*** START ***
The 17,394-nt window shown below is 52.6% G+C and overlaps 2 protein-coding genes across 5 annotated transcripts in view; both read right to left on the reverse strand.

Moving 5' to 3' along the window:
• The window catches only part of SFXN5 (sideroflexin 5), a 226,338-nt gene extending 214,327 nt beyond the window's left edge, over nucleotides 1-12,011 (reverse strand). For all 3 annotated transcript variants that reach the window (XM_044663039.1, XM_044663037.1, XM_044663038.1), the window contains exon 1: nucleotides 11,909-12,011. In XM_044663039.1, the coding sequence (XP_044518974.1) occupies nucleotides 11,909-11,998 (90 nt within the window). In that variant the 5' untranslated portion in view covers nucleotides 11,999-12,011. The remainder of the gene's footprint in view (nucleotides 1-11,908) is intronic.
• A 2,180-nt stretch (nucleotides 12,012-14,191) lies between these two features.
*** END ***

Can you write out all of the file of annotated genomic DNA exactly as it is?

The 17,394-nt window shown below is 52.6% G+C and overlaps 2 protein-coding genes across 5 annotated transcripts in view; both read right to left on the reverse strand.

Moving 5' to 3' along the window:
• The window catches only part of SFXN5 (sideroflexin 5), a 226,338-nt gene extending 214,327 nt beyond the window's left edge, over nucleotides 1-12,011 (reverse strand). For all 3 annotated transcript variants that reach the window (XM_044663039.1, XM_044663037.1, XM_044663038.1), the window contains exon 1: nucleotides 11,909-12,011. In XM_044663039.1, the coding sequence (XP_044518974.1) occupies nucleotides 11,909-11,998 (90 nt within the window). In that variant the 5' untranslated portion in view covers nucleotides 11,999-12,011. The remainder of the gene's footprint in view (nucleotides 1-11,908) is intronic.
• A 2,180-nt stretch (nucleotides 12,012-14,191) lies between these two features.